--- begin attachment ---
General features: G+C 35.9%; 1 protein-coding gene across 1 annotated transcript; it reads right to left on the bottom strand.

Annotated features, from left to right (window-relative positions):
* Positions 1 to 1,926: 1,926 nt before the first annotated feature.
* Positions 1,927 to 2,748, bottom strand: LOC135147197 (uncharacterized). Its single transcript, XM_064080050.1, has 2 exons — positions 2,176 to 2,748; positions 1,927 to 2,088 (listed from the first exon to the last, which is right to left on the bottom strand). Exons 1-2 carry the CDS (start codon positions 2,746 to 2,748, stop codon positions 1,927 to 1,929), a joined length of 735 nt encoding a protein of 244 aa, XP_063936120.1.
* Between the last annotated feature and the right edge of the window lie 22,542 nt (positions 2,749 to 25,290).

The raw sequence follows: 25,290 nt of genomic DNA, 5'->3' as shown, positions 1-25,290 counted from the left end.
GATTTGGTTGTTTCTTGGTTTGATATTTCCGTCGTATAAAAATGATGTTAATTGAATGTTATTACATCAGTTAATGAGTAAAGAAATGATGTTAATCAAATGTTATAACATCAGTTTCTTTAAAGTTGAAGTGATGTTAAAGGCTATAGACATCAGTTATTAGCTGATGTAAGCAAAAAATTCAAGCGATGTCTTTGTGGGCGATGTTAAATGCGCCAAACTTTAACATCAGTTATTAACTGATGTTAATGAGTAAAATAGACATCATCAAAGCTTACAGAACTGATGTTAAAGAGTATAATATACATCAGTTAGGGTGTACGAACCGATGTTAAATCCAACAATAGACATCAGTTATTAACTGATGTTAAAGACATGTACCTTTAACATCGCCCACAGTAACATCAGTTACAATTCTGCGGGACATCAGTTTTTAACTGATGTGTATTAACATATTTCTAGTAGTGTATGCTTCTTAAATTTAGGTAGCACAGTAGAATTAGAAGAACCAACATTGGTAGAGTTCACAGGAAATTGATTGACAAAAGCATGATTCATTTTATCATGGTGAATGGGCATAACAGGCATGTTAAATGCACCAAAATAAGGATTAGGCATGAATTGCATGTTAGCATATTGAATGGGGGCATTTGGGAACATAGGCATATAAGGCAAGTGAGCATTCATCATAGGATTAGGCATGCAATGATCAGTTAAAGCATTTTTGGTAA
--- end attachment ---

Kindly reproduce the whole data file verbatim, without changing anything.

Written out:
General features: G+C 35.9%; 1 protein-coding gene across 1 annotated transcript; it reads right to left on the bottom strand.

Annotated features, from left to right (window-relative positions):
* Positions 1 to 1,926: 1,926 nt before the first annotated feature.
* Positions 1,927 to 2,748, bottom strand: LOC135147197 (uncharacterized). Its single transcript, XM_064080050.1, has 2 exons — positions 2,176 to 2,748; positions 1,927 to 2,088 (listed from the first exon to the last, which is right to left on the bottom strand). Exons 1-2 carry the CDS (start codon positions 2,746 to 2,748, stop codon positions 1,927 to 1,929), a joined length of 735 nt encoding a protein of 244 aa, XP_063936120.1.
* Between the last annotated feature and the right edge of the window lie 22,542 nt (positions 2,749 to 25,290).

The raw sequence follows: 25,290 nt of genomic DNA, 5'->3' as shown, positions 1-25,290 counted from the left end.
GATTTGGTTGTTTCTTGGTTTGATATTTCCGTCGTATAAAAATGATGTTAATTGAATGTTATTACATCAGTTAATGAGTAAAGAAATGATGTTAATCAAATGTTATAACATCAGTTTCTTTAAAGTTGAAGTGATGTTAAAGGCTATAGACATCAGTTATTAGCTGATGTAAGCAAAAAATTCAAGCGATGTCTTTGTGGGCGATGTTAAATGCGCCAAACTTTAACATCAGTTATTAACTGATGTTAATGAGTAAAATAGACATCATCAAAGCTTACAGAACTGATGTTAAAGAGTATAATATACATCAGTTAGGGTGTACGAACCGATGTTAAATCCAACAATAGACATCAGTTATTAACTGATGTTAAAGACATGTACCTTTAACATCGCCCACAGTAACATCAGTTACAATTCTGCGGGACATCAGTTTTTAACTGATGTGTATTAACATATTTCTAGTAGTGTATGCTTCTTAAATTTAGGTAGCACAGTAGAATTAGAAGAACCAACATTGGTAGAGTTCACAGGAAATTGATTGACAAAAGCATGATTCATTTTATCATGGTGAATGGGCATAACAGGCATGTTAAATGCACCAAAATAAGGATTAGGCATGAATTGCATGTTAGCATATTGAATGGGGGCATTTGGGAACATAGGCATATAAGGCAAGTGAGCATTCATCATAGGATTAGGCATGCAATGATCAGTTAAAGCATTTTTGGTAA